The mechanical mind in history
- Cambridge, Mass. : MIT Press, c2008.
- Physical description
- viii, 458 p. : ill. ; 24 cm.
- Includes bibliographical references and index.
- Publisher's Summary
- Scientists, artists, historians, and philosophers trace the evolution of the idea of intelligent machines, reflecting on the multidisciplinary quest to explain mind scientifically as a wholly mechanical process.The idea of intelligent machines has become part of popular culture. But tracing the history of the actual science of machine intelligence reveals a rich network of cross-disciplinary contributions - the unrecognized origins of ideas now central to artificial intelligence, artificial life, cognitive science, and neuroscience. In "The Mechanization of Mind in History", scientists, artists, historians, and philosophers discuss the multidisciplinary quest to formalize and understand the generation of intelligent behavior in natural and artificial systems as a wholly mechanical process.The contributions illustrate the diverse and interacting notions that chart the evolution of the idea of the mechanical mind. They describe the mechanized mind as, among other things, an analogue system, an organized suite of chemical interactions, a self-organizing electromechanical device, an automated general-purpose information processor, and an integrated collection of symbol manipulating mechanisms. They investigate the views of pivotal figures that range from Descartes and Heidegger to Alan Turing and Charles Babbage, and they emphasize such frequently overlooked areas as British cybernetic and precybernetic thinkers. The volume concludes with the personal insights of five highly influential figures in the field: John Maynard Smith, Owen Holland, Oliver Selfridge, Horace Barlow, and Jack Cowan.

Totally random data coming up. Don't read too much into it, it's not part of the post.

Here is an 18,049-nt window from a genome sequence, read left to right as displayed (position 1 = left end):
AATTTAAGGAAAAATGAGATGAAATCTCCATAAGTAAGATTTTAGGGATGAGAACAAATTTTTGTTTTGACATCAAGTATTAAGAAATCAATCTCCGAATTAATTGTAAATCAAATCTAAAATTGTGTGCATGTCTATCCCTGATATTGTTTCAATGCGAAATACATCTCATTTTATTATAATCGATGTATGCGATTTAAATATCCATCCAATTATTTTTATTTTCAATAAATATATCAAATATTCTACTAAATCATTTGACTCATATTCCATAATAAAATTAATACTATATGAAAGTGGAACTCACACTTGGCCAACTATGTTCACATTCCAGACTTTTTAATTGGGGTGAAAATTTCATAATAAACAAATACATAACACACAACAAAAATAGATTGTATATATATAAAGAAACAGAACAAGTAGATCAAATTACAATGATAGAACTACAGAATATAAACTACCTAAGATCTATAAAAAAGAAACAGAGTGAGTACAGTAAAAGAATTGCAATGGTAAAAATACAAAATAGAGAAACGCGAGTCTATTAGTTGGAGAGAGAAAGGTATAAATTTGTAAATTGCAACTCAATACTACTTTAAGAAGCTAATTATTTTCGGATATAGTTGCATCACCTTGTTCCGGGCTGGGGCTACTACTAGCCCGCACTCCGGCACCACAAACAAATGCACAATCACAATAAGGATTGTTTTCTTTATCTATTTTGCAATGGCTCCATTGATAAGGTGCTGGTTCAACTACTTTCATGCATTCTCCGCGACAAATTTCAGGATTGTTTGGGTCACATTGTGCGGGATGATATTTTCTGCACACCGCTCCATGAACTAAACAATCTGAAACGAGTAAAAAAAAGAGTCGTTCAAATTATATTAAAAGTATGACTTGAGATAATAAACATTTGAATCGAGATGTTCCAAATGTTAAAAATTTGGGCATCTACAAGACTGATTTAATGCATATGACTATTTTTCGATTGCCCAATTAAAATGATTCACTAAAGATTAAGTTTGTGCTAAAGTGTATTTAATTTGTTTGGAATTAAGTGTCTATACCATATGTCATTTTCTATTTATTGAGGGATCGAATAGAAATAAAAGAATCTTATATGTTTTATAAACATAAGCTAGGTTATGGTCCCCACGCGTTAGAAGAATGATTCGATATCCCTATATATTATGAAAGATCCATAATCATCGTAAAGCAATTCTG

(source: Nielsen Book Data)
- Publication date
- edited by Philip Husbands, Owen Holland, and Michael Wheeler.
- "A Bradford book."